Journal of Applied Mathematics

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Preconditioning Techniques for Sparse Linear Systems

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Volume 2012 |Article ID 402490 | https://doi.org/10.1155/2012/402490

Ning-Bo Tan, Ting-Zhu Huang, Ze-Jun Hu, "A Relaxed Splitting Preconditioner for the Incompressible Navier-Stokes Equations", Journal of Applied Mathematics, vol. 2012, Article ID 402490, 12 pages, 2012. https://doi.org/10.1155/2012/402490

A Relaxed Splitting Preconditioner for the Incompressible Navier-Stokes Equations

Academic Editor: Massimiliano Ferronato
Received08 Dec 2011
Revised02 Apr 2012
Accepted19 Apr 2012
Published28 Jun 2012

Abstract

A relaxed splitting preconditioner based on matrix splitting is introduced in this paper for linear systems of saddle point problem arising from numerical solution of the incompressible Navier-Stokes equations. Spectral analysis of the preconditioned matrix is presented, and numerical experiments are carried out to illustrate the convergence behavior of the preconditioner for solving both steady and unsteady incompressible flow problems.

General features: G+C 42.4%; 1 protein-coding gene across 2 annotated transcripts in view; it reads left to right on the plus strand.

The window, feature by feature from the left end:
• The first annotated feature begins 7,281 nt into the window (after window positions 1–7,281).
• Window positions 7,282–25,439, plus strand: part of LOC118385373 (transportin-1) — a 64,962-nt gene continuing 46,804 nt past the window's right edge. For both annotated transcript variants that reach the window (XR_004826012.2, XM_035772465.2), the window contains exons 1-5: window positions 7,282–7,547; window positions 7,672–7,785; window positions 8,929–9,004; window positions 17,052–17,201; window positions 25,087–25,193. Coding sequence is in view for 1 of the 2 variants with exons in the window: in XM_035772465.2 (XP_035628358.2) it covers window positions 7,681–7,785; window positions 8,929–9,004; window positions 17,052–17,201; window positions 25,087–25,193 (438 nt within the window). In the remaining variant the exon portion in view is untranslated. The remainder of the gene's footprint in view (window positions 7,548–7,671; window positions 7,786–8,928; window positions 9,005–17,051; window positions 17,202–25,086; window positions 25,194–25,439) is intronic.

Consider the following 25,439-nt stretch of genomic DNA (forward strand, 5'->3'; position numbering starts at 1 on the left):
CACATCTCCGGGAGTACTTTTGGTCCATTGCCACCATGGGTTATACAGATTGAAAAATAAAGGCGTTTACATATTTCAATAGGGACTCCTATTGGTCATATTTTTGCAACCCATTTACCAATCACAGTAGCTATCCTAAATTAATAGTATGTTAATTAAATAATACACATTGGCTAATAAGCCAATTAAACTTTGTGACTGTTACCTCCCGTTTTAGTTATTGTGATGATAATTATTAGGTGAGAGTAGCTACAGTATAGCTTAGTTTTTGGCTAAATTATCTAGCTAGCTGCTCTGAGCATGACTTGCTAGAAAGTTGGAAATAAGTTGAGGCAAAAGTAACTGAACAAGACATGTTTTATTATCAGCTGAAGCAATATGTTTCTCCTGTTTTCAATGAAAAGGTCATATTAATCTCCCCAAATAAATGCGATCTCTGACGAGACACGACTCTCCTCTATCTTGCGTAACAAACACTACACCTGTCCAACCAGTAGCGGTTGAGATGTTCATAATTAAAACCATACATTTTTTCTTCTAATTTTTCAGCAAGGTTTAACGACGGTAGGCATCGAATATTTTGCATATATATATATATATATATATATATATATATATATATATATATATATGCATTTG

1. Introduction

We consider systems of linear equations arising from the finite-element discretization of the incompressible Navier-Stokes equations governing the flow of viscous Newtonian fluids. The primitive variables formulation of the Navier-Stokes equations is 𝜕𝐮],[],[],𝜕𝑡−𝜐Δ𝐮+(𝐮⋅∇)𝐮+∇𝑝=𝐟onΩ×(0,𝑇(1.1)div𝐮=0onΩ×0,𝑇(1.2)𝐮=𝐠on𝜕Ω×0,𝑇(1.3)𝐮(𝐱,0)=𝐮0(𝐱)onΩ,(1.4) where Ω⊂ℝ2 is an open bounded domain with sufficiently smooth boundary 𝜕Ω, [0,𝑇] is an time interval of interest, 𝐮(𝐱,𝑡) and 𝑝(𝐱,𝑡) are unknown velocity and pressure fields, 𝜐 is the kinematic viscosity, Δ is the vector Laplacian, ∇ is the gradient, div is the divergence, and 𝐟, 𝐠, and 𝐮0 are given functions. The Stokes problem is obtained by dropping the nonlinearity (𝐮⋅∇)𝐮 from the momentum equation (1.1). Refer to [1] for an introduction to the numerical solution of the Navier-Stokes equations. Implicit time discretization and linearization of the Navier-Stokes equations by Picard or Newton fixed iteration result in a sequence of (generalized) Oseen problems. The Oseen problems by spatial discretization with LBB-stable finite elements (see [1, 2]) are reduced to a series of large sparse systems of linear equations with a saddle point matrix structure as follows: 𝐀𝐱=𝐛,(1.5) with î‚âŽ¡âŽ¢âŽ¢âŽ£ğ€=ğ€ğğ‘‡âŽ¤âŽ¥âŽ¥âŽ¦âŽ›âŽœâŽœâŽğ®ğ‘âŽžâŽŸâŽŸâŽ âŽ›âŽœâŽœâŽğŸâŽžâŽŸâŽŸâŽ âˆ’ğ0,𝐱=,𝐛=−𝑔,(1.6) where 𝐮 and 𝑝 represent the discrete velocity and pressure, respectively. In two-dimensional cases, 𝐀=diag(𝐴1,𝐴2) denotes the discretization of the reaction diffusion, and each diagonal submatrix 𝐴𝑖 is a scalar discrete convection-diffusion operator represented as 𝐴𝑖=ğœŽğ‘‰+𝜐𝐿+𝑁𝑖(𝑖=1,2),(1.7) where 𝑉 denotes the velocity mass matrix, 𝐿 the discrete (negative) Laplacian, and 𝑁𝑖 the convective terms. The matrix 𝐀 is positive definite in the sense that 𝐀𝑇+𝐀 is symmetric positive definite. Matrix 𝐁𝑇=(𝐵𝑇1,𝐵𝑇2) denotes the discrete gradient with 𝐵𝑇1, 𝐵𝑇2 being discretizations of the partial derivatives 𝜕/𝜕𝑥, 𝜕/𝜕𝑦, respectively. 𝐟=(𝑓1,𝑓2)𝑇 and 𝑔 contain the forcing and boundary terms.